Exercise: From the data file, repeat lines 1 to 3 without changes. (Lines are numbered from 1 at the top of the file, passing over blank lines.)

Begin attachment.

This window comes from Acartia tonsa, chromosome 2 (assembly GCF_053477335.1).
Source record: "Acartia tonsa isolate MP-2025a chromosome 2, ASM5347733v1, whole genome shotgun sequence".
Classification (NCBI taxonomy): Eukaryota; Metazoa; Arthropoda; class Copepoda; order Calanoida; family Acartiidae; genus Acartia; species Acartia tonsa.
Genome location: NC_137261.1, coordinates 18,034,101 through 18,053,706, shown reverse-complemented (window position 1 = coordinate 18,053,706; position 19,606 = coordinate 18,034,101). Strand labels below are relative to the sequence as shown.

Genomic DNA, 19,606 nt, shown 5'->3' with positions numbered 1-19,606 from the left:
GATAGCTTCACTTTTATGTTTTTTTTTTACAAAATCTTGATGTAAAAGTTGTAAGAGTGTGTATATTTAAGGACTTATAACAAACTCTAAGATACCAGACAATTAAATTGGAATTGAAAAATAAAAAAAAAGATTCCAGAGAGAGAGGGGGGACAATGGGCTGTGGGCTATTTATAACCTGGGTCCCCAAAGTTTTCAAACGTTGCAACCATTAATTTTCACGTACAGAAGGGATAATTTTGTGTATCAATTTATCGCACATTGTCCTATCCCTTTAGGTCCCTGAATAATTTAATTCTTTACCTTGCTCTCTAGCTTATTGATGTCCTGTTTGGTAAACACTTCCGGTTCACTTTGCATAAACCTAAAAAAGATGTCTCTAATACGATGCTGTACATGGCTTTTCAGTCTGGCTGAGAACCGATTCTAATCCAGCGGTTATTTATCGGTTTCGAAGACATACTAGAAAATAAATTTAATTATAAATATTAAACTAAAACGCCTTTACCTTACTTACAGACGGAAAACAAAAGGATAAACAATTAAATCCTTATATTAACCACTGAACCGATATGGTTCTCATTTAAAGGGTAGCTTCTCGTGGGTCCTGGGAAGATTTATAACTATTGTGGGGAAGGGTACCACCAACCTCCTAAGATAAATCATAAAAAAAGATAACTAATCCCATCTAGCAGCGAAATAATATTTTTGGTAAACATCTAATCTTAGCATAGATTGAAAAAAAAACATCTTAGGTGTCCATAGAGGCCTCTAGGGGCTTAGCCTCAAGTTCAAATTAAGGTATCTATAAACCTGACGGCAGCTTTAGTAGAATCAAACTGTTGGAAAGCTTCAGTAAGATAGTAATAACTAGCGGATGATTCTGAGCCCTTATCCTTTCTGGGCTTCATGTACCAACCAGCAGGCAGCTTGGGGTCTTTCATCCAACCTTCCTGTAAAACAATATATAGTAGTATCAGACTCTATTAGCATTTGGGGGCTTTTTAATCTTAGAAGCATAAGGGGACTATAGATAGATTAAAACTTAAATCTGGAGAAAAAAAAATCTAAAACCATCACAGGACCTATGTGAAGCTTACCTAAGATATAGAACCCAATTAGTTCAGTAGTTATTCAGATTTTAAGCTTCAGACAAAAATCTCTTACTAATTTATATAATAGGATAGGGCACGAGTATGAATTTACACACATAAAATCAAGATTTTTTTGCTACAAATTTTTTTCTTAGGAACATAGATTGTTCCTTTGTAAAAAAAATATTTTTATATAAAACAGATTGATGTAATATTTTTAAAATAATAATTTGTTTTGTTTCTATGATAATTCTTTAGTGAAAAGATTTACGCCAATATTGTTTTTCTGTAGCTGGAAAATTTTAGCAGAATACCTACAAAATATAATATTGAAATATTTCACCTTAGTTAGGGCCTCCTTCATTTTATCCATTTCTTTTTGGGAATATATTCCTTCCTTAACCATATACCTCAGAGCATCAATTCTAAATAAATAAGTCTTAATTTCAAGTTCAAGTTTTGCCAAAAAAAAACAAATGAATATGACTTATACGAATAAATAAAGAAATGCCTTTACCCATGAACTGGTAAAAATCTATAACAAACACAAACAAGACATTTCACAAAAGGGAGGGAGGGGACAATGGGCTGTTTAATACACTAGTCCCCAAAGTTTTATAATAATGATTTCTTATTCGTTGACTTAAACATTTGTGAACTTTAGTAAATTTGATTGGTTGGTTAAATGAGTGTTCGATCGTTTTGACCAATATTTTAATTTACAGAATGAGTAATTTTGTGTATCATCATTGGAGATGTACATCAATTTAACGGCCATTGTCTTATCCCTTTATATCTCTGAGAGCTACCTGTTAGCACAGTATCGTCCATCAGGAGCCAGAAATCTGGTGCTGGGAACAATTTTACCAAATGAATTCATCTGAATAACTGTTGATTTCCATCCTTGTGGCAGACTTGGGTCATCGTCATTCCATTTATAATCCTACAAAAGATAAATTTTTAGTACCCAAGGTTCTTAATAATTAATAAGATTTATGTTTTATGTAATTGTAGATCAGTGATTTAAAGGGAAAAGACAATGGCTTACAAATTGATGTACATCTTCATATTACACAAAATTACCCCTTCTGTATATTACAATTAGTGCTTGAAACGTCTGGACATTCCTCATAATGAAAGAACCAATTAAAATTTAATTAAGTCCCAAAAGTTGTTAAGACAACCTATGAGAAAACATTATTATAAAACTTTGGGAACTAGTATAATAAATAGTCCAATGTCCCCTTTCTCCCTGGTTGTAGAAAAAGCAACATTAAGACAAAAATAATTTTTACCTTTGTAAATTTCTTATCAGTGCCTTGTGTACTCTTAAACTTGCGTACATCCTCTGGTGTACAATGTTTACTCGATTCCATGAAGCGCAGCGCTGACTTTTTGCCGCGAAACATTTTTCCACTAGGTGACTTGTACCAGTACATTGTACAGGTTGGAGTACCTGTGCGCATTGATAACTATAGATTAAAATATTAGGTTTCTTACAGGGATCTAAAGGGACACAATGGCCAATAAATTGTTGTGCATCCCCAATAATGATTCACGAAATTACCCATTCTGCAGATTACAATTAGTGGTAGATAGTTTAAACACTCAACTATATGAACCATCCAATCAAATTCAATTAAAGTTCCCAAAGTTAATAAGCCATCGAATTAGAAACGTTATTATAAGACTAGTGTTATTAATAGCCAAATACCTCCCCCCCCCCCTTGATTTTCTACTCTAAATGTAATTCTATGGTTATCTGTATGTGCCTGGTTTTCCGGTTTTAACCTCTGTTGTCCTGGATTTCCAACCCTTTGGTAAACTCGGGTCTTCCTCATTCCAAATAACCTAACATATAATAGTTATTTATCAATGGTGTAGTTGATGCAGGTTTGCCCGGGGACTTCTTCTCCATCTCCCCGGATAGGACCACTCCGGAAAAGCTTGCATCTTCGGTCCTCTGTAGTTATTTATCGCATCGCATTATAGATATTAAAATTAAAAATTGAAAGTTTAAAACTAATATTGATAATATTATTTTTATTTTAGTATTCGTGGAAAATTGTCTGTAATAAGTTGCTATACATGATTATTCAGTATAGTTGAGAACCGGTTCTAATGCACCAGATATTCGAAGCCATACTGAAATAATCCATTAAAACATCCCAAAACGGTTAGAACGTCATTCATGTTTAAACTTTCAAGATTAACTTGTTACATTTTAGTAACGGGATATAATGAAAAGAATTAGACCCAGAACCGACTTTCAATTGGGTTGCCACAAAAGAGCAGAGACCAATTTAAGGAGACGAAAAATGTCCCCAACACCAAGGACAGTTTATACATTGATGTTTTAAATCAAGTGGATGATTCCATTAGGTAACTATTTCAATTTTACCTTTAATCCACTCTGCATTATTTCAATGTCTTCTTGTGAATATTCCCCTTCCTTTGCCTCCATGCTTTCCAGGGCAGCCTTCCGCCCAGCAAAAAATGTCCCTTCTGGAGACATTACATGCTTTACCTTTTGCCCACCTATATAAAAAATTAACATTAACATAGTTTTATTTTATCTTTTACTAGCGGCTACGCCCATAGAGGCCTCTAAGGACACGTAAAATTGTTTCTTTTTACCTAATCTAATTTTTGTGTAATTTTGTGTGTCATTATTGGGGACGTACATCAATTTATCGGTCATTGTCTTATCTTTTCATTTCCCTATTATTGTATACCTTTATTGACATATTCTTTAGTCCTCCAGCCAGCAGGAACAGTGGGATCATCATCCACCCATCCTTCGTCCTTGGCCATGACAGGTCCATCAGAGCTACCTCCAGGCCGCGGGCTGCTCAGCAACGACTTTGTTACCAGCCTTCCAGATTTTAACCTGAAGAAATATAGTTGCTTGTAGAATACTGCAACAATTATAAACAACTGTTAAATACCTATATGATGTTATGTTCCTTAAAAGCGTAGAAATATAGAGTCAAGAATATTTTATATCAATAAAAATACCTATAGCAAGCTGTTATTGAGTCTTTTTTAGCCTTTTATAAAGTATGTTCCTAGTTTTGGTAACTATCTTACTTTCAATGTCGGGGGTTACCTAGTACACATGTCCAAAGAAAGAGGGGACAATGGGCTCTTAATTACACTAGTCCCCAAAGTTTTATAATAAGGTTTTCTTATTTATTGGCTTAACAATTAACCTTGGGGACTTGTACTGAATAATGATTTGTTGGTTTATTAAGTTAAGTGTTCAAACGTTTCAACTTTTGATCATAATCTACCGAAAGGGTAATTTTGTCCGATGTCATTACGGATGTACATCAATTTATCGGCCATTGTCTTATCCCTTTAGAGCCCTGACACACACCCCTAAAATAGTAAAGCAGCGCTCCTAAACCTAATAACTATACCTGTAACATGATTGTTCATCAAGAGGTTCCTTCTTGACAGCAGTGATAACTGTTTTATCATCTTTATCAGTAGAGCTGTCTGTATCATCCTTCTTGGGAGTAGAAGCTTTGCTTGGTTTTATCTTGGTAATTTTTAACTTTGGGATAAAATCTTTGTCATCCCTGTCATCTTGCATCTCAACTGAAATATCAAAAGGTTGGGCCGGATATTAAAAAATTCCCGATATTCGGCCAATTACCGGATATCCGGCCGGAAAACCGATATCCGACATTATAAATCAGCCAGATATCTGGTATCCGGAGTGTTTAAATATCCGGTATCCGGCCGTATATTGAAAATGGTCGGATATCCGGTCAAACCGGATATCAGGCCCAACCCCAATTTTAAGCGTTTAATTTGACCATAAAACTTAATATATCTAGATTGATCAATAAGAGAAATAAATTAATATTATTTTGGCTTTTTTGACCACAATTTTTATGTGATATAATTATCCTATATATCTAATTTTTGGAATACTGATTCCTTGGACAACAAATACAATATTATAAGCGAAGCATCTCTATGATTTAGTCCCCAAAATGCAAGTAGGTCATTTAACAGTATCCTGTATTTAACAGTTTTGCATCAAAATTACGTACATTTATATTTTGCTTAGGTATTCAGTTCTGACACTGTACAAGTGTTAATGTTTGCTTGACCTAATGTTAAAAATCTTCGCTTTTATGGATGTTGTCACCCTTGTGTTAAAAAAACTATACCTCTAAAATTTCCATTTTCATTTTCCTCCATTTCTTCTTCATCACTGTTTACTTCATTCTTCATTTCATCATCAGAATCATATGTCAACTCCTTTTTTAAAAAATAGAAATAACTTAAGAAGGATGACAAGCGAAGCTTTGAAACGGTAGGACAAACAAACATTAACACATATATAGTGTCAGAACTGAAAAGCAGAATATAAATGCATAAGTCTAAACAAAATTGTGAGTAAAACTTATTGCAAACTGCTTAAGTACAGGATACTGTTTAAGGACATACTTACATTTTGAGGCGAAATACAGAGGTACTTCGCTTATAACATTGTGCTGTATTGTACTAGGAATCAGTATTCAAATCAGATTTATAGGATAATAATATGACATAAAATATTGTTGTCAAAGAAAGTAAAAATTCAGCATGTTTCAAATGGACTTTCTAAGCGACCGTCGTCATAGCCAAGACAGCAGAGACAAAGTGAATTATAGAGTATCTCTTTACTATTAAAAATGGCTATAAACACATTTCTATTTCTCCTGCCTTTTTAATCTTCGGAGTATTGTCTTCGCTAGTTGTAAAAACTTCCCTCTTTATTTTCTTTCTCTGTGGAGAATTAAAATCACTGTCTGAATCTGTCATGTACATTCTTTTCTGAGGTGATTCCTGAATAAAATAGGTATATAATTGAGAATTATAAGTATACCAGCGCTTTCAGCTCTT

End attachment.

This window comes from Acartia tonsa, chromosome 2 (assembly GCF_053477335.1).
Source record: "Acartia tonsa isolate MP-2025a chromosome 2, ASM5347733v1, whole genome shotgun sequence".
Classification (NCBI taxonomy): Eukaryota; Metazoa; Arthropoda; class Copepoda; order Calanoida; family Acartiidae; genus Acartia; species Acartia tonsa.